Place the chicken wing side up on the V-rack, pour 1/2 cup water into the bottom of the pan (to keep drippings from burning), and put in the oven for 20 minutes. After 20 minutes, remove the chicken from the oven, flip it over so the other wing side is up, and return to the oven for another 20 minutes. Then remove the chicken from the oven and rotate so it is breast side up. Return to the oven and roast for 25-30 minutes, or until the chicken reaches 165 degrees on a meat thermometer.

Remove the chicken from the oven and pan, setting it on a cutting board. Let it rest for 10 minutes before carving.

Herb Crusted Roast Chicken

So, other than that I was so freaked out about the dill that I neglected to buy fresh tarragon, I followed the recipe to a T. (I added a few tablespoons of dried tarragon to the chopped herb mix before patting it onto the chicken.) It didn’t seem too redolent of dill at all while it was baking. It just smelled kind of nice and herb-y. And it had a nice look to it when it came out of the oven. And, if I’m being really honest, I wouldn’t have been able to tell you there was dill involved if someone made me take a blind taste test of the meat. But it also wasn’t lights-out awesome. It was just kind of fresh-tasting. Sort of a nice roasted chicken with overtones of vegetal greenness. So, while not dreadful, it probably wasn’t worth the copious clean-up involved (that herb stuff was messy, yo), and it definitely hasn’t swayed me on the dill front. That stuff just smells rank.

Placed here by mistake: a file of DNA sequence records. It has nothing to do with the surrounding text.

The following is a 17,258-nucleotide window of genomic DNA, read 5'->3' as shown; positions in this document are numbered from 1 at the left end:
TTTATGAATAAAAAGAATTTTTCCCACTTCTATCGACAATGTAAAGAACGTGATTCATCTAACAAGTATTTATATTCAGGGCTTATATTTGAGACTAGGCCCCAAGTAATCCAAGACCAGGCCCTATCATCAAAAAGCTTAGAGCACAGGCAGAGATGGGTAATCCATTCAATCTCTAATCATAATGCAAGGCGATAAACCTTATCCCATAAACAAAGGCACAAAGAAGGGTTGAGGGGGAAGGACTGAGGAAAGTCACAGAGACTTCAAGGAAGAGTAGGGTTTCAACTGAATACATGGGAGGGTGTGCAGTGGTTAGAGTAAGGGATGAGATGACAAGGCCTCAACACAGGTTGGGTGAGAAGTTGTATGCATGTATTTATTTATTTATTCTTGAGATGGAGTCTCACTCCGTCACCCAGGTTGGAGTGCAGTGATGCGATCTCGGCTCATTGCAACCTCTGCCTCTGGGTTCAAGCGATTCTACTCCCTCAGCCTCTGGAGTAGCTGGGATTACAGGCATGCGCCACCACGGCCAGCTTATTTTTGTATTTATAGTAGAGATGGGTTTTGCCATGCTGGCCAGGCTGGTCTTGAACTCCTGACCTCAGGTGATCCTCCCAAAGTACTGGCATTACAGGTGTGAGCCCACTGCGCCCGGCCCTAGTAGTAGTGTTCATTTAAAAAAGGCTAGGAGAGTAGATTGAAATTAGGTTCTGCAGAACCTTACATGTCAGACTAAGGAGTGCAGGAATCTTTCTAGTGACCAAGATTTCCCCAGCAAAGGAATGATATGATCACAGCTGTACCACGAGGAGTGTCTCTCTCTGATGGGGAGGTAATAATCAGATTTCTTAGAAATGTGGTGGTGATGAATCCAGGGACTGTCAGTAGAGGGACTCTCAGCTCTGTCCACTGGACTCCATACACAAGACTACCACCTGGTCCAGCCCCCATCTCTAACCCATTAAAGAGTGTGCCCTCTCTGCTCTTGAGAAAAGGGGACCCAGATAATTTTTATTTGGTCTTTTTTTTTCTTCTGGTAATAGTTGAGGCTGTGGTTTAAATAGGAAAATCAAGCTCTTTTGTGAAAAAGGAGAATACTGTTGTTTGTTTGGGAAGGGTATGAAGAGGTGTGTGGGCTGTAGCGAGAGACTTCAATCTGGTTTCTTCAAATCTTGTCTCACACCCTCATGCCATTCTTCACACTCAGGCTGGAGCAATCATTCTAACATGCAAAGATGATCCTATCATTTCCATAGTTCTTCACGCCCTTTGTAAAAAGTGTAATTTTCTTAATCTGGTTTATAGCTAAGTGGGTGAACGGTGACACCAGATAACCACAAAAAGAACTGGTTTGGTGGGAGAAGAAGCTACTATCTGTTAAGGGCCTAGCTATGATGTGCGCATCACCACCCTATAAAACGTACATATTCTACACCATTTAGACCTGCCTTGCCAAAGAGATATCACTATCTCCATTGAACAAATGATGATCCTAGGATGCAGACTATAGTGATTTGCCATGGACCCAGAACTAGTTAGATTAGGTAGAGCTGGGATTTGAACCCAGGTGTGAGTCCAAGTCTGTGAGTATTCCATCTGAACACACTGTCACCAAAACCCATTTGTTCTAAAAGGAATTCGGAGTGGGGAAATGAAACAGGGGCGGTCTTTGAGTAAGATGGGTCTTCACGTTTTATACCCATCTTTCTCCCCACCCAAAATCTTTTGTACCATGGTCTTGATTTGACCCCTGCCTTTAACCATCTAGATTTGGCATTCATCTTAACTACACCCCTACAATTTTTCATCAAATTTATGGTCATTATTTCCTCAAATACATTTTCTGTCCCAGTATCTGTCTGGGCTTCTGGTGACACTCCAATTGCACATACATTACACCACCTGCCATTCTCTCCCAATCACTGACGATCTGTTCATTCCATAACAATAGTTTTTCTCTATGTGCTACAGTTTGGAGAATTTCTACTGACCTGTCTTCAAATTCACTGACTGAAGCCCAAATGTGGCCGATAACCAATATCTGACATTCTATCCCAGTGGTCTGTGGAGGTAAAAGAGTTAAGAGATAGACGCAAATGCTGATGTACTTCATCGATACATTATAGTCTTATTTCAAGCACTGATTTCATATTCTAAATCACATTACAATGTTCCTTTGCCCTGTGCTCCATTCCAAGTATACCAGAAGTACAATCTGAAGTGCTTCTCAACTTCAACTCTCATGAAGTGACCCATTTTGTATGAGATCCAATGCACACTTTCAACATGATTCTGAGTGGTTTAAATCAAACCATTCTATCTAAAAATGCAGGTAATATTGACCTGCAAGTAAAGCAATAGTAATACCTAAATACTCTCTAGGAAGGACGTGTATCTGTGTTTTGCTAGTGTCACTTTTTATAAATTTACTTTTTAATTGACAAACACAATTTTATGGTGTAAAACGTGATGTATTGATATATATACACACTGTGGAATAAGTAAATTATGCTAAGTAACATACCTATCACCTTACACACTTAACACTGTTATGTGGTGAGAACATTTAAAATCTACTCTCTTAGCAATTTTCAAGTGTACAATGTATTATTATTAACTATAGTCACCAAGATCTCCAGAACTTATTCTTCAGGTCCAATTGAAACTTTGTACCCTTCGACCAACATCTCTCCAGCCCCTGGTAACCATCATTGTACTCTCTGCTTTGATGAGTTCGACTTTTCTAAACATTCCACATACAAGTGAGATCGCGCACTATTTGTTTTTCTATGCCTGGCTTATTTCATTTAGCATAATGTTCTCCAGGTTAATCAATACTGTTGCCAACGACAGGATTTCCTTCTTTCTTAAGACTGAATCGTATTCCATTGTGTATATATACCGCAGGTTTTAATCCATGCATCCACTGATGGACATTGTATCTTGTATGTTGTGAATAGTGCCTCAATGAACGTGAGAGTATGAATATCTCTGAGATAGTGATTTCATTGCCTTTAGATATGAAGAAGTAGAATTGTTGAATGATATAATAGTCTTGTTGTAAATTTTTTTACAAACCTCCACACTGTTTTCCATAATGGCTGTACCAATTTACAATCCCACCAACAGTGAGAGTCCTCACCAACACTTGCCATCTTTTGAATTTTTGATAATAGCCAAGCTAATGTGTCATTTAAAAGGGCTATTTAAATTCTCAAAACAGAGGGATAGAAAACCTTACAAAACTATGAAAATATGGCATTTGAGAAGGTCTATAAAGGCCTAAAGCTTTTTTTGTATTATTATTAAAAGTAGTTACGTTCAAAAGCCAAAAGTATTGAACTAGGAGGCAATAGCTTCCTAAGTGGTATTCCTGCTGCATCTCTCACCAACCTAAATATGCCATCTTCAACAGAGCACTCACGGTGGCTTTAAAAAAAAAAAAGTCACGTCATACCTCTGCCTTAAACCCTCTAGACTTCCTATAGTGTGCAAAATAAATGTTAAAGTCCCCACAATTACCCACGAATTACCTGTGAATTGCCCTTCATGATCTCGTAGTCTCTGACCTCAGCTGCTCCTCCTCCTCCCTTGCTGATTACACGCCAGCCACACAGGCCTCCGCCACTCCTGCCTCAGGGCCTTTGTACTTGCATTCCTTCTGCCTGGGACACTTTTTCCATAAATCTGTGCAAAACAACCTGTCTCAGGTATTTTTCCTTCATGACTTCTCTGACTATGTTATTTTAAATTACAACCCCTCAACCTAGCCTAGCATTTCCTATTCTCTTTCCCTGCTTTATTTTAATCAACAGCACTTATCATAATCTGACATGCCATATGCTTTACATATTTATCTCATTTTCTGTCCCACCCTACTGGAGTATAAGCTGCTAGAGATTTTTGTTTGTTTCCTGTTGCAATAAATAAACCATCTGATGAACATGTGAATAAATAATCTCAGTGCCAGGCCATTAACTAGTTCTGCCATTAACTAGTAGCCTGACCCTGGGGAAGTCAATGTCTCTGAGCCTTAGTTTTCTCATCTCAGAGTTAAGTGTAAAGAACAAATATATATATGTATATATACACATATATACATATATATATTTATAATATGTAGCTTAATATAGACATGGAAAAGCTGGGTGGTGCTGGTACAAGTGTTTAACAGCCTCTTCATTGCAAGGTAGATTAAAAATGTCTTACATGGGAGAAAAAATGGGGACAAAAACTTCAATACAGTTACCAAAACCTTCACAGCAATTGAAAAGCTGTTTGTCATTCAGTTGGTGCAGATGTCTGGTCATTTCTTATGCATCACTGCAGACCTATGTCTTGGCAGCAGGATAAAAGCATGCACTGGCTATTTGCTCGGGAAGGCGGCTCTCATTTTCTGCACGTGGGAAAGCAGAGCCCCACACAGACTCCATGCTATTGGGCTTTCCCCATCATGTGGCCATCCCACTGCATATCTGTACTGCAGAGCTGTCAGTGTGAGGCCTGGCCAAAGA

[Posted by Schnookie.]

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Super-Quick And Hellenic: What More Could You Want?